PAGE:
Success in Many Fields
The word genius is thrown around too much, but in this case, it doesn’t come close to describing this man’s mind.
He’s best known for his paintings Mona Lisa and The Last Supper. However, painting is only one of his significant contributions?
Did you know that he envisioned some of the fundamentals of human flight 400 years before the Wright Brothers made their first flight in 1903?
Or, that he was a sculptor, architect, inventor, military engineer and draftsman?
His body of work was one of the most significant in human history.
His Greatest Gift
After experiencing the DaVinci exhibit, I had two thoughts:
- What an extraordinary life!
- I wasn’t feeling like a success because, comparitively speaking, I ain’t done much with my life.
Then I realized that neither have most other people, and I felt better 😀
What most impressed me about DaVinci is that he was an observer. He carefully studied nature and people. Consequently, the wisdom he left behind may be his most important contribution.
There are pages of quotes you can find attributed to this visionary. One that jumped out at me was:
“I have been impressed with the urgency of doing. Knowing is not enough; we must apply. Being willing is not enough; we must do.”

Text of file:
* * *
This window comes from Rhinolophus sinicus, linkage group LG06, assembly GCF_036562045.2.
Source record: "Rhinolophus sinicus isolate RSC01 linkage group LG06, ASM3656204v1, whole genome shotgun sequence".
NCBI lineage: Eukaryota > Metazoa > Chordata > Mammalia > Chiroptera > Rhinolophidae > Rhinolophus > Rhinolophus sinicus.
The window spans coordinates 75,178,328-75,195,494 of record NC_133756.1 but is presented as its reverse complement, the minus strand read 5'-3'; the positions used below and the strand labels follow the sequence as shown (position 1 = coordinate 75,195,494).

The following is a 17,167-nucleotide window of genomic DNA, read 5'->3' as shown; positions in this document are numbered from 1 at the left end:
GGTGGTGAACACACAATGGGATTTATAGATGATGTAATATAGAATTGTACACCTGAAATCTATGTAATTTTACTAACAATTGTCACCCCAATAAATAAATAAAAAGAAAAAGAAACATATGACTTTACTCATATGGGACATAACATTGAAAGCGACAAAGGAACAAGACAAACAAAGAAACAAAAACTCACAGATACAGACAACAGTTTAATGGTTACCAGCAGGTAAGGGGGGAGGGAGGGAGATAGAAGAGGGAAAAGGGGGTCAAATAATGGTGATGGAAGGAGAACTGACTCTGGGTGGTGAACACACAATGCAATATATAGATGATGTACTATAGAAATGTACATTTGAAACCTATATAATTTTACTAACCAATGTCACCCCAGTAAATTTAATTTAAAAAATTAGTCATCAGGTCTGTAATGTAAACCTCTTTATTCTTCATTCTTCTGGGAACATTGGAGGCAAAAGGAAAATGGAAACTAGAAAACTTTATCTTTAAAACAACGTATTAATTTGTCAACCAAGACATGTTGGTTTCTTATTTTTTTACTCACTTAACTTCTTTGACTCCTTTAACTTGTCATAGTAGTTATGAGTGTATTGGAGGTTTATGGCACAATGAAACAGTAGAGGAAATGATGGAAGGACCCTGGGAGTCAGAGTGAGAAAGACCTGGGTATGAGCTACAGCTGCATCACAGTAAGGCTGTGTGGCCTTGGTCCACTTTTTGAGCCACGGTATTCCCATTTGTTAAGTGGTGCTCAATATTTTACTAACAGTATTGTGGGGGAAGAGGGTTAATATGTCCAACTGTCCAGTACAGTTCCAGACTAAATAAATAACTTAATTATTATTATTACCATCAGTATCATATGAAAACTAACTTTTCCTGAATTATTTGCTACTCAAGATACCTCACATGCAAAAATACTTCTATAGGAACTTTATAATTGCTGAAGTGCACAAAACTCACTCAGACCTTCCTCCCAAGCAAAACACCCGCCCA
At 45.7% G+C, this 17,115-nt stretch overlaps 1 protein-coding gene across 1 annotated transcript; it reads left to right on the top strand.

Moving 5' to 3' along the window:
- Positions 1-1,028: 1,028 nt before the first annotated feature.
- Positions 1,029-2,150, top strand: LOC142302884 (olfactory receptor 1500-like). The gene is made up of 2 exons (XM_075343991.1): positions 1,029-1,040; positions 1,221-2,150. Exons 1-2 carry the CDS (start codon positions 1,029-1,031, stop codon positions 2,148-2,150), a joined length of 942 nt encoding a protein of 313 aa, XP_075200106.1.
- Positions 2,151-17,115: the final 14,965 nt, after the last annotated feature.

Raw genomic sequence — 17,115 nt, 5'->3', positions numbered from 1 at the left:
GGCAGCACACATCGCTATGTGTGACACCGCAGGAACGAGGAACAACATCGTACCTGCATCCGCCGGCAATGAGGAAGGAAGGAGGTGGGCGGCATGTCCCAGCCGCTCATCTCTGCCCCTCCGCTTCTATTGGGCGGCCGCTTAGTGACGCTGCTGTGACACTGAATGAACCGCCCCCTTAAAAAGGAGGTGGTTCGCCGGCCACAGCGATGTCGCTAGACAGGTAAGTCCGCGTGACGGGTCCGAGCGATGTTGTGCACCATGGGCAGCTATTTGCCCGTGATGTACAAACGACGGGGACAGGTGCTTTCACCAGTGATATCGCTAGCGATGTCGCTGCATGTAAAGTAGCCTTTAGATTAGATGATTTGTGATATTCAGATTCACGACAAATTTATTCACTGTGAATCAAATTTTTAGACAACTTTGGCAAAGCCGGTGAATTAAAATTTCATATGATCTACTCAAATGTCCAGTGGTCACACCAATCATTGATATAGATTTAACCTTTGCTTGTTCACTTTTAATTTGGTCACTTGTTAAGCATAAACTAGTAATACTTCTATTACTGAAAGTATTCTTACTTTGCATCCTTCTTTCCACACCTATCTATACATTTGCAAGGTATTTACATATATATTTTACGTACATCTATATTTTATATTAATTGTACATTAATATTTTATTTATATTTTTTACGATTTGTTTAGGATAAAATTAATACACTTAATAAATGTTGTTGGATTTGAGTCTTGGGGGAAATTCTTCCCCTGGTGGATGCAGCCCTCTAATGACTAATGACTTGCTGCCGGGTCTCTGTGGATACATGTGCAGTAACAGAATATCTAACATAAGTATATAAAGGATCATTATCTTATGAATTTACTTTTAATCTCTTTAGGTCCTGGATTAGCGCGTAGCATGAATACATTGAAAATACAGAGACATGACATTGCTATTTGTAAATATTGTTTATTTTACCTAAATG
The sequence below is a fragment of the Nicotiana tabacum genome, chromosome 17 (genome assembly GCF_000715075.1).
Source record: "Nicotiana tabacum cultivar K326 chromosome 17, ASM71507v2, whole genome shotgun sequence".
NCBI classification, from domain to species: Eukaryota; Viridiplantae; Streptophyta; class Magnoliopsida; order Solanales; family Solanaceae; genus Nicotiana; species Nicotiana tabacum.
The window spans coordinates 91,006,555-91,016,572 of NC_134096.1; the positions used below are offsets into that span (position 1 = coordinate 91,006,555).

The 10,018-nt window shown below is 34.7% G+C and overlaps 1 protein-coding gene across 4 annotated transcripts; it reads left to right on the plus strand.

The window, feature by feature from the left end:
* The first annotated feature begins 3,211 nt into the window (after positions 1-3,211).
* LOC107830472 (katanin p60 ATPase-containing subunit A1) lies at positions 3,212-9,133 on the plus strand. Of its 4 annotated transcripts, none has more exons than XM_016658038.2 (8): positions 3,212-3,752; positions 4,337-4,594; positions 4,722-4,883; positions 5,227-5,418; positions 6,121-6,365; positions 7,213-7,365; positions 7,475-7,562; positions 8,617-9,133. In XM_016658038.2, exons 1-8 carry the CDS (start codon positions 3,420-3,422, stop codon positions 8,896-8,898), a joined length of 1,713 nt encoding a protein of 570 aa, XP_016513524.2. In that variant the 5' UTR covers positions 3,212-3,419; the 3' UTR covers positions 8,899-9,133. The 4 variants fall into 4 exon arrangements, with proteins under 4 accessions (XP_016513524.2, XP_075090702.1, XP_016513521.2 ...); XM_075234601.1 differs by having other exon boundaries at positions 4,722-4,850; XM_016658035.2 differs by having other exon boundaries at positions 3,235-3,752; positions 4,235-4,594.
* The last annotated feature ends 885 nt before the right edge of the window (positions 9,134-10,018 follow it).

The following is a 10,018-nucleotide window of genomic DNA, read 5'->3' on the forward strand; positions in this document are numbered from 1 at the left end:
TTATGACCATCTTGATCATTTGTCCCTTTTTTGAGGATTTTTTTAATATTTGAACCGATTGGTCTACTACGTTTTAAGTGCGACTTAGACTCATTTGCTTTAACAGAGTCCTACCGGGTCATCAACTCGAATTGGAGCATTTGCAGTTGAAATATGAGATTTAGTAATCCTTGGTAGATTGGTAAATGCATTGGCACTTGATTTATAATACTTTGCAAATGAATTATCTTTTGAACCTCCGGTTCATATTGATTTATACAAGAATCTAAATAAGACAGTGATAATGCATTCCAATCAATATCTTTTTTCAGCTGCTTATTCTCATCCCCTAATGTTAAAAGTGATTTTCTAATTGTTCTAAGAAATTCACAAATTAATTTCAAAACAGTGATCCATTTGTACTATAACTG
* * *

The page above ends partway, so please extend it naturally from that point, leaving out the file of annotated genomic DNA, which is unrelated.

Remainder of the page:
His Key to Success
The subject of taking action resonates deeply in me. Probably because for many years I didn’t take action. Oh, I talked a great game. I was happy to discuss my plans and ambitions. But, when it came time to act, I excused my dreams away.
This continued until well into my 40’s, when an experience in a race car helped me break through my fear.
I had an opportunity to drive an Indianapolis-style race car at the Kentucky Motor Speedway. During that experience, I realized I was driving with one foot on the accelerator. The other was gently resting on the brake. I was holding myself back.
Soon after, I heard the voice of my instructor, Bob. He said “Remember what we taught you in orientation. The car wants to go fast, and turn left. Trust the car!”
Swallowing hard, I pulled my left foot off the brake.
I pushed down on the accelerator.
It was scary!
What happened next was unforgettable.
The drive became smoother. I felt more in control. And, I passed two other cars on the track.
It was an exhilarating moment!
That drive made me realize that I’d been holding back in my life, living with one foot on the brake. I was afraid of failure, embarrassment, and criticism. I wasn’t taking action.
The Benefits of Taking Action
Since then, I still have moments where I want to hold back. But, then I think of that Indy car experience. I remember that feeling of pushing on the accelerator and taking my foot off the brake.
That’s the power of taking action.
The next time you need motivation, or a push to get moving, think about words of DaVinci:
“Knowing is not enough; we must apply. Being willing is not enough; we must do.”